It’s kind of funny. I was at the Eagle Sanctuary near Astoria, OR and saw no eagles. Was closer to the mouth of the Columbia River in Warrenton, OR and saw two, plus a falcon surrounded by a bunch of blackbirds.
The first image is of course a falcon. I’m not adept enough to identify the type of falcon, perhaps a Redtail? But if you look closely in the branch to the left of the falcon, you’ll see the head of a little blackbird. This blackbird got it inside it’s head that it was going to bug the big bird of prey, 5 times it’s size. Probably because it’s nest was nearby? There were actually several blackbirds attacking, swooping, chirping and all kinds of pinching a fit while this falcon stopped by. Finally it had enough and gently flew off to another tree, blackbirds trailing behind.
The eagle is a male, I was told at the time I found this image. There was a younger fledgling sitting in this tree also. Which I guess is rear? But alas the fledgling got cropped out of this image. He couldn’t really be seen through the branches anyway.
Hope you like these images of Wildlife along the Columbia River. Remember to share.
Also known as the Mallard, this is the Wild Duck equivalent to the Domestic Duck – which is largely breed for food, show, or pets. The Mallard is the duck you find down at the local pond. They are very adaptable to the urban environment, as well as the rural environment. Not only found in Oregon, they are very prevalently throughout temperate and subtropical America, Europe and North Africa. They’ve been introduced to some negative effect in Australia and New Zealand.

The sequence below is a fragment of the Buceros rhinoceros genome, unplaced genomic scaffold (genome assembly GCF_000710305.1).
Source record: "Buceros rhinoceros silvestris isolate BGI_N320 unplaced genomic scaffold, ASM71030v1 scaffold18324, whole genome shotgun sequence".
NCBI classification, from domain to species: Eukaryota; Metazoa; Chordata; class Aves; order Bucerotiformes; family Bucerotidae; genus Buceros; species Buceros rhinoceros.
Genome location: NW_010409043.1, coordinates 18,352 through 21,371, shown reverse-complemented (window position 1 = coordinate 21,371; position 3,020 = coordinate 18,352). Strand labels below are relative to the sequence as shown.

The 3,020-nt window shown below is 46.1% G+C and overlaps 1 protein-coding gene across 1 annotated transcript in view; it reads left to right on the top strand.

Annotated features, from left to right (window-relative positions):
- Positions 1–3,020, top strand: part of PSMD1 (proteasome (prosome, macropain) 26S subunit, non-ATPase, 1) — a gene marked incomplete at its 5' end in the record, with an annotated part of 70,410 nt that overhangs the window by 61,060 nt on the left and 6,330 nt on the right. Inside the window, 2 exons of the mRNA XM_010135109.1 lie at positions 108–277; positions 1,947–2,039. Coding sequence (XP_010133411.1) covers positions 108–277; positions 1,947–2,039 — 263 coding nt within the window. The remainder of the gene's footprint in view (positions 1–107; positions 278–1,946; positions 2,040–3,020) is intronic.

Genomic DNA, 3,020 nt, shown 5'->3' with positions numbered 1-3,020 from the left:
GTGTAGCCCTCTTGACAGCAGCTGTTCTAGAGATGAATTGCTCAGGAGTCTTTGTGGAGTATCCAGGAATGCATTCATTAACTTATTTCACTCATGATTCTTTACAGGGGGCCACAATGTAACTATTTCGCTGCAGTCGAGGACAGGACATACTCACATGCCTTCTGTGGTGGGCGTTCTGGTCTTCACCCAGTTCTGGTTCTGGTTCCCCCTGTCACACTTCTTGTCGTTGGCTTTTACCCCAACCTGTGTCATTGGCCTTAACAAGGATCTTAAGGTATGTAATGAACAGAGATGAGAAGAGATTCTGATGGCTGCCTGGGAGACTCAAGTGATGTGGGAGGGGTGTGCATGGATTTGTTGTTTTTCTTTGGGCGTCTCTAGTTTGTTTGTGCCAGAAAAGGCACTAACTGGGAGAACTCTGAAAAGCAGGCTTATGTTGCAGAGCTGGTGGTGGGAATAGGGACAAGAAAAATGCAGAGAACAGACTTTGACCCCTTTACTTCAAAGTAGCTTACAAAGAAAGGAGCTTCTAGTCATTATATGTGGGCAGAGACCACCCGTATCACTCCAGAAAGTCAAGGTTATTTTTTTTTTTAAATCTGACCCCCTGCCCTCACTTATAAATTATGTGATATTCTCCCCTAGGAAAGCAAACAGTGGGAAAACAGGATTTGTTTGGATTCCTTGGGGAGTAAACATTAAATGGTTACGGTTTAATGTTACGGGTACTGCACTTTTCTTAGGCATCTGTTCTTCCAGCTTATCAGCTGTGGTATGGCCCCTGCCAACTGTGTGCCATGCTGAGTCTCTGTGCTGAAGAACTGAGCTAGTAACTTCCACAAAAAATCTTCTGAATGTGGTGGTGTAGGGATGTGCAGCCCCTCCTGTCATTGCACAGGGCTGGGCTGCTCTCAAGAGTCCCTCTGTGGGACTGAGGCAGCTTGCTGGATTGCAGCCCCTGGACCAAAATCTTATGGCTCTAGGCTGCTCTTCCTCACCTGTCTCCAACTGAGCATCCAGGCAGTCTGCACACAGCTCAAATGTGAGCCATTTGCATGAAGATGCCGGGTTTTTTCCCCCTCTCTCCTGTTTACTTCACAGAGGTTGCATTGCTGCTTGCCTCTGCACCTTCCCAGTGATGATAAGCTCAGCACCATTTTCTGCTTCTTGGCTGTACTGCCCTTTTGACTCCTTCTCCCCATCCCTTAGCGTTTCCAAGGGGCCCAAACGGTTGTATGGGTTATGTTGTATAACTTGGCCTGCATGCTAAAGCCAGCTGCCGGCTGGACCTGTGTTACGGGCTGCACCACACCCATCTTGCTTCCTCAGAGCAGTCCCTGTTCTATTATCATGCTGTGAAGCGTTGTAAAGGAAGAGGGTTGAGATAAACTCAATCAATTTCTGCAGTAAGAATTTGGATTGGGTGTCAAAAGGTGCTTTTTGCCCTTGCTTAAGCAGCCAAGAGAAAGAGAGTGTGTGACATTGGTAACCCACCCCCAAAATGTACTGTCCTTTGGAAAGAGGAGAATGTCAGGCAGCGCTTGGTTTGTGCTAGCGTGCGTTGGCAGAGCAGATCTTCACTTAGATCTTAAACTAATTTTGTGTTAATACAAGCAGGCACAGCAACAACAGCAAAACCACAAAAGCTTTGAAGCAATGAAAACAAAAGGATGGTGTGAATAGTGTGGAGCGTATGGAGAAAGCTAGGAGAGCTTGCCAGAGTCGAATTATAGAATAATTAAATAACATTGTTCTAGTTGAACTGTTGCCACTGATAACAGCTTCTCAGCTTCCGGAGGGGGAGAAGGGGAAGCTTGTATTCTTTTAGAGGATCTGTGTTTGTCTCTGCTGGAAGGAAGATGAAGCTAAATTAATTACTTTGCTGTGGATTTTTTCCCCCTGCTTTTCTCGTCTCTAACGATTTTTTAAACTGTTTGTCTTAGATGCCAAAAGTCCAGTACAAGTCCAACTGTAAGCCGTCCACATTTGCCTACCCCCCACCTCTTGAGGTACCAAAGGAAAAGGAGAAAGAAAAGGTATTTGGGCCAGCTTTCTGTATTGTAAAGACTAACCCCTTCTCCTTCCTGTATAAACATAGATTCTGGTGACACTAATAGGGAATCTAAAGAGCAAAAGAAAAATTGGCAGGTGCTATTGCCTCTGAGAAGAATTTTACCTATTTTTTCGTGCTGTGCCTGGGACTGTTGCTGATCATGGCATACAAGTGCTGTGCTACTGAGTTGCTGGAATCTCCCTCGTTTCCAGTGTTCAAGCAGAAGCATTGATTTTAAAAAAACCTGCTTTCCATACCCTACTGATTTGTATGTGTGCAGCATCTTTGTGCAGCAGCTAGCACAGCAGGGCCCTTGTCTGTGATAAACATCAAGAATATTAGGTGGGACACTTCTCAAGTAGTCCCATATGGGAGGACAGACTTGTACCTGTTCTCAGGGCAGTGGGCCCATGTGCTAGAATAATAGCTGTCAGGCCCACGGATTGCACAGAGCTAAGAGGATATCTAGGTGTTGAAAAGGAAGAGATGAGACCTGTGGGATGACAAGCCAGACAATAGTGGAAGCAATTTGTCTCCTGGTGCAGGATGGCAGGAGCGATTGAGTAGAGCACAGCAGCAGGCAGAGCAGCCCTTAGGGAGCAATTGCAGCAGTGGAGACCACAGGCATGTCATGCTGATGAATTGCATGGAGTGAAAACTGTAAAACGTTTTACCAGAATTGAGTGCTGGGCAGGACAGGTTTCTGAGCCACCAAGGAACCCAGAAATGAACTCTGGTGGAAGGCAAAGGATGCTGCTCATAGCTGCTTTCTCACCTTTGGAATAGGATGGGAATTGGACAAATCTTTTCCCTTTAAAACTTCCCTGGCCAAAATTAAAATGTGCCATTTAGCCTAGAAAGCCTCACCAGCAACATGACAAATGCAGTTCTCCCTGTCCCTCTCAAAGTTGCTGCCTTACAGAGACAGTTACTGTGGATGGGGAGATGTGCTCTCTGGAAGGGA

It’s fun to go do the local pond and watch these ducks, but they can be very mean animals to each other as well. Sometime targeting specific animals in the group and pecking at it until exhaustion. Most times the ordeal ending with the death of the targeted duck. I’ve witnessed this behavior several times at the pond in my local park. It’s a very aggressive and difficult thing to watch.
On a lighter note, when mating season comes along, the males will pair up with their chosen female and will only be together with that female until the mating is complete. They then separate with the female fending for herself during nesting. The males will even many times start looking for a second or third female to mate with. The female will usually give birth to her brood in the early Spring. They will spend the Spring and Summer teaching and learning.
I hope you like this today’s post? More information about Ducks can be found via Wikipedia. Vote above, or leave a comment/like below. Thanks for stopping by.
Have you ever noticed how a seagull will land in the water, as compared to other water birds? Herons, mallards, and geese? The only word I have for their landing in water is plop. they plop down, as opposed to gracefully landing in the water. Watch it sometime, and compare how the gull will land, and how a goose will land. It can be amusing sometimes.
Anyway, I’m not a huge fan of seagulls, but they can make fairly decent pictures. I created these images while on a visit to the Great Humboldt Bay in Northern California. I was out kayaking with a friend and it gave me a chance to create some great images of water birds. These gulls are looking particularly healthy, but of course, they live in one of the best places in the world – Humboldt Bay.
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